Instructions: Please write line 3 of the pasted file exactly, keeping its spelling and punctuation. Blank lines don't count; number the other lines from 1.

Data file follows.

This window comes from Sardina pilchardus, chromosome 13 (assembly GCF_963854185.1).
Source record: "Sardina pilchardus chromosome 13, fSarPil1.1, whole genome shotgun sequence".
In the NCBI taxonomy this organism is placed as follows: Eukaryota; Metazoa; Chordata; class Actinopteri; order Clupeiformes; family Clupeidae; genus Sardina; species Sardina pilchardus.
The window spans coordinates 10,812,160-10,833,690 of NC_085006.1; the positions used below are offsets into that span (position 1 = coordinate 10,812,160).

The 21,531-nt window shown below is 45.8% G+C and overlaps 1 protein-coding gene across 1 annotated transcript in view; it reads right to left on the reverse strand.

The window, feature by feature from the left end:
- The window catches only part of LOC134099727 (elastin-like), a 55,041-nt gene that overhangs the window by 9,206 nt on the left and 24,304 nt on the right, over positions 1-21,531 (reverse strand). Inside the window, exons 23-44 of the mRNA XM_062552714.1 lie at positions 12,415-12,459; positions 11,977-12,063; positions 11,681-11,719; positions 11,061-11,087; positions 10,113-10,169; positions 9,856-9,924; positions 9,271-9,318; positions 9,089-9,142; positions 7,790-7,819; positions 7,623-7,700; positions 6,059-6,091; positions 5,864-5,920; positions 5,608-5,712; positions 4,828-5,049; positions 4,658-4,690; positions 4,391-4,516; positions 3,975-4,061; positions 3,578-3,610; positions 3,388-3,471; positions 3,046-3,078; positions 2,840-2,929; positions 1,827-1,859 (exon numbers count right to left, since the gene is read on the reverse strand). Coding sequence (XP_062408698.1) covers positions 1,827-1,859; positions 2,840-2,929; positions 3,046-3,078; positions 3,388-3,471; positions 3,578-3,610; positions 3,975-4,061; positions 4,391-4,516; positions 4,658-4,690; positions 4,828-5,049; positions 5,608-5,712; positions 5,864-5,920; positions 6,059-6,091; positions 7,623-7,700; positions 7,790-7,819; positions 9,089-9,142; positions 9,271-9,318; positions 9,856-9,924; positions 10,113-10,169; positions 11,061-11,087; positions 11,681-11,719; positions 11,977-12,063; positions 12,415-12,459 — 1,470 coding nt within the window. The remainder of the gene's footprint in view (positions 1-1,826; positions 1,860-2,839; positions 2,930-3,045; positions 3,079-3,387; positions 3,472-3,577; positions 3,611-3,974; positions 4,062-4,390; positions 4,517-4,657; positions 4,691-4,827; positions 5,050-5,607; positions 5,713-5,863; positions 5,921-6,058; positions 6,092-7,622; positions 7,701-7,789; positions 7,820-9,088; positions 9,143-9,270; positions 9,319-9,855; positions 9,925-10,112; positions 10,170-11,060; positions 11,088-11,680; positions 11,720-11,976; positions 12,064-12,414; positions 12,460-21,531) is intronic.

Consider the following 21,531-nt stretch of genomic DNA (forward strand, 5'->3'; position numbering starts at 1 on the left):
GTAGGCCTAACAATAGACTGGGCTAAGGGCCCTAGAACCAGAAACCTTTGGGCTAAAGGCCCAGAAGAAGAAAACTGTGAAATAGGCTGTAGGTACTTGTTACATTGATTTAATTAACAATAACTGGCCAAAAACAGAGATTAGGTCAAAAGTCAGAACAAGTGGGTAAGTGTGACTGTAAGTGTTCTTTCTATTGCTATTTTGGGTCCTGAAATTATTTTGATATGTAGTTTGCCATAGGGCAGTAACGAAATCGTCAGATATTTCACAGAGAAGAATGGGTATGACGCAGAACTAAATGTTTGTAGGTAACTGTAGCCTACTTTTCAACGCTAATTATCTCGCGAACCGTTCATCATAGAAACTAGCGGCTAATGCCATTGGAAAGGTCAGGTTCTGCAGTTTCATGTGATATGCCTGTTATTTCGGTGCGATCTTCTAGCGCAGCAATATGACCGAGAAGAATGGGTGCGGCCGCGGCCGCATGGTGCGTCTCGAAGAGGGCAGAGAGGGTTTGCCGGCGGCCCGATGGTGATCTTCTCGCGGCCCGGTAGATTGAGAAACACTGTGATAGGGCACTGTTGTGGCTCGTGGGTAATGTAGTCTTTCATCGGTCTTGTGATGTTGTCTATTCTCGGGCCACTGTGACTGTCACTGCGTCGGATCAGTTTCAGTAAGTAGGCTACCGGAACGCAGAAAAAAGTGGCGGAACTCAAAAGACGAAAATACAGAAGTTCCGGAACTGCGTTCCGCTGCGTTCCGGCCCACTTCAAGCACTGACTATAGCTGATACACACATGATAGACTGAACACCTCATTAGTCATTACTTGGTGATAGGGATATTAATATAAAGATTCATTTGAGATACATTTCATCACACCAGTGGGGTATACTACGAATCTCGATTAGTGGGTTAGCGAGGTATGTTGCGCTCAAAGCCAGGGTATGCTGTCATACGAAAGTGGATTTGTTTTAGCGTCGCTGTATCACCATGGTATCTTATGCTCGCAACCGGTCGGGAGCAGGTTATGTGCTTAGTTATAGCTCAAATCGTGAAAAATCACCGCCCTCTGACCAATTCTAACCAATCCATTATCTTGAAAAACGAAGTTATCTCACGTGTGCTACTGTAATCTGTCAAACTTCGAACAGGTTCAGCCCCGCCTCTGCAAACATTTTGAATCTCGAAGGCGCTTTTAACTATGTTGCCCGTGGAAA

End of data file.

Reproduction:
In the NCBI taxonomy this organism is placed as follows: Eukaryota; Metazoa; Chordata; class Actinopteri; order Clupeiformes; family Clupeidae; genus Sardina; species Sardina pilchardus.